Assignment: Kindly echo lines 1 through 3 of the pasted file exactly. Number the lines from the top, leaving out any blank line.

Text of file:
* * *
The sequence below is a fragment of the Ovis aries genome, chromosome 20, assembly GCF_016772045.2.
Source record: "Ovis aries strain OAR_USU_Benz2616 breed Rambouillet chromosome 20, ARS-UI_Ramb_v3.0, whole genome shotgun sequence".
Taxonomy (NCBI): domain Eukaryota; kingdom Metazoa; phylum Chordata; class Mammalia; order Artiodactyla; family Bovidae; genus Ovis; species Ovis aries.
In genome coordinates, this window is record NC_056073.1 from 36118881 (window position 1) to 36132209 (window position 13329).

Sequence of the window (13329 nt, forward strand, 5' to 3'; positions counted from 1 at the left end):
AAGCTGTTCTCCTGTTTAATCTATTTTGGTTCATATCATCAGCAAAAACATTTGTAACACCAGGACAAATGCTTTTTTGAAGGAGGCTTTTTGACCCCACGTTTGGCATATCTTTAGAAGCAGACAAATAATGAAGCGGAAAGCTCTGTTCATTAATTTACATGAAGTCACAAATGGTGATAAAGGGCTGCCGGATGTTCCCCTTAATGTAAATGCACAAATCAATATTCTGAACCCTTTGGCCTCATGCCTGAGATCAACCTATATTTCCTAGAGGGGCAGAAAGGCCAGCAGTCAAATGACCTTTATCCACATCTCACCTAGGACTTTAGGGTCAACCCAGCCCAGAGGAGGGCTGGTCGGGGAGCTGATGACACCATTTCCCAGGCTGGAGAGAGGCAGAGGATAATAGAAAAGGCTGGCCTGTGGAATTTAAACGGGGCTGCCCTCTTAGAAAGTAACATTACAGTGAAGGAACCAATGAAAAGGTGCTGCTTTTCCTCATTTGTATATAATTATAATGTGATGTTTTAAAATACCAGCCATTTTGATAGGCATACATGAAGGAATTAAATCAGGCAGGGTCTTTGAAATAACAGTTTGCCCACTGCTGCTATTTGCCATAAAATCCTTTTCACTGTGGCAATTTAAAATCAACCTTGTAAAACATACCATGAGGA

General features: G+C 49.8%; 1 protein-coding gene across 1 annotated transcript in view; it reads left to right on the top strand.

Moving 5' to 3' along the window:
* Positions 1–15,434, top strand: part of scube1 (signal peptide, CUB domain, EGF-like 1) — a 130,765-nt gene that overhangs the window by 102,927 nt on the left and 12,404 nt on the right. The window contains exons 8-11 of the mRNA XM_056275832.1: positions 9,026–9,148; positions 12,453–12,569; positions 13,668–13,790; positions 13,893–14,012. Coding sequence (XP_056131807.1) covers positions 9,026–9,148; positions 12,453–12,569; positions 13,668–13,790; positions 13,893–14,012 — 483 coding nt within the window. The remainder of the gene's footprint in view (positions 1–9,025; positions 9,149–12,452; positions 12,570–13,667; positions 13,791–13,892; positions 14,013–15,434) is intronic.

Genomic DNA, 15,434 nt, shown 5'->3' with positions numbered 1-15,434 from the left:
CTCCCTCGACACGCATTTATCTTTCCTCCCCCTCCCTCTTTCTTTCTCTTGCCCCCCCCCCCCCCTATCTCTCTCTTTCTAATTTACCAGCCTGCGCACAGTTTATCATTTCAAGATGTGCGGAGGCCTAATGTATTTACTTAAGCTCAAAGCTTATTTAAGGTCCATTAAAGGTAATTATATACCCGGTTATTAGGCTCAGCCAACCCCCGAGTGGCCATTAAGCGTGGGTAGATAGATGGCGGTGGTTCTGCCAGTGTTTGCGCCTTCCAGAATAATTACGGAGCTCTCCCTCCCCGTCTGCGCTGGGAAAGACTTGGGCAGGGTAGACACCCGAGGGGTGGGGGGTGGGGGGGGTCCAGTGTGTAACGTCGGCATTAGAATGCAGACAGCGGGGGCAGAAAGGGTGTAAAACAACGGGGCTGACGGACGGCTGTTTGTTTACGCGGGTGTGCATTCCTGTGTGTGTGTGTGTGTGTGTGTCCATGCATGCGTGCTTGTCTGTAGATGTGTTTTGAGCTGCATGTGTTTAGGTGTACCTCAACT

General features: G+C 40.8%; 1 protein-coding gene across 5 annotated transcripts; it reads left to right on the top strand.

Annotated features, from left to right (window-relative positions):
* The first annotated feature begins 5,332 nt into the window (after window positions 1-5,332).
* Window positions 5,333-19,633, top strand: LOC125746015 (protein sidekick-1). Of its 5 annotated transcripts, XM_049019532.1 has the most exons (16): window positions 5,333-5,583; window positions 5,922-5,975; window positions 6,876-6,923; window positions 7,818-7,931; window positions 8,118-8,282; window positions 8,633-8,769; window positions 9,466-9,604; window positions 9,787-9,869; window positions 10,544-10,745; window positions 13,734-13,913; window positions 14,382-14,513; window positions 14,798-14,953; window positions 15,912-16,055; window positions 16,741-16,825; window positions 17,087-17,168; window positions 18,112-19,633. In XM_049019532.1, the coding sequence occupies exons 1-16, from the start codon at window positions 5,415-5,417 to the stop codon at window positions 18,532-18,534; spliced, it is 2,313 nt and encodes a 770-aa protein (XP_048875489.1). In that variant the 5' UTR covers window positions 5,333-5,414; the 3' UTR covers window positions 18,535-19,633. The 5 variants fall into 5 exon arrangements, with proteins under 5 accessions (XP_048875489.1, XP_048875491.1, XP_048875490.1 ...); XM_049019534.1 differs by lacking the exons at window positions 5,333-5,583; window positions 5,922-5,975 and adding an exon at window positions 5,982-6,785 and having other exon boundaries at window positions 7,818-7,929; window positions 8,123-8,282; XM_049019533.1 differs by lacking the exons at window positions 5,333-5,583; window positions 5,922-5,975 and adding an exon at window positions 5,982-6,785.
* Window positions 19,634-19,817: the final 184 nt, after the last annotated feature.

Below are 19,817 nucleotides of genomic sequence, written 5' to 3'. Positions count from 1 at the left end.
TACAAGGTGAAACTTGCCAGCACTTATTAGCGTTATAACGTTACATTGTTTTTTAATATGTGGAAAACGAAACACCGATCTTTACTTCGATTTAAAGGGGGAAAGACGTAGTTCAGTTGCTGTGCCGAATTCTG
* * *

The sequence below is a fragment of the Ovis aries genome, chromosome 20, assembly GCF_016772045.2.
Source record: "Ovis aries strain OAR_USU_Benz2616 breed Rambouillet chromosome 20, ARS-UI_Ramb_v3.0, whole genome shotgun sequence".
Taxonomy (NCBI): domain Eukaryota; kingdom Metazoa; phylum Chordata; class Mammalia; order Artiodactyla; family Bovidae; genus Ovis; species Ovis aries.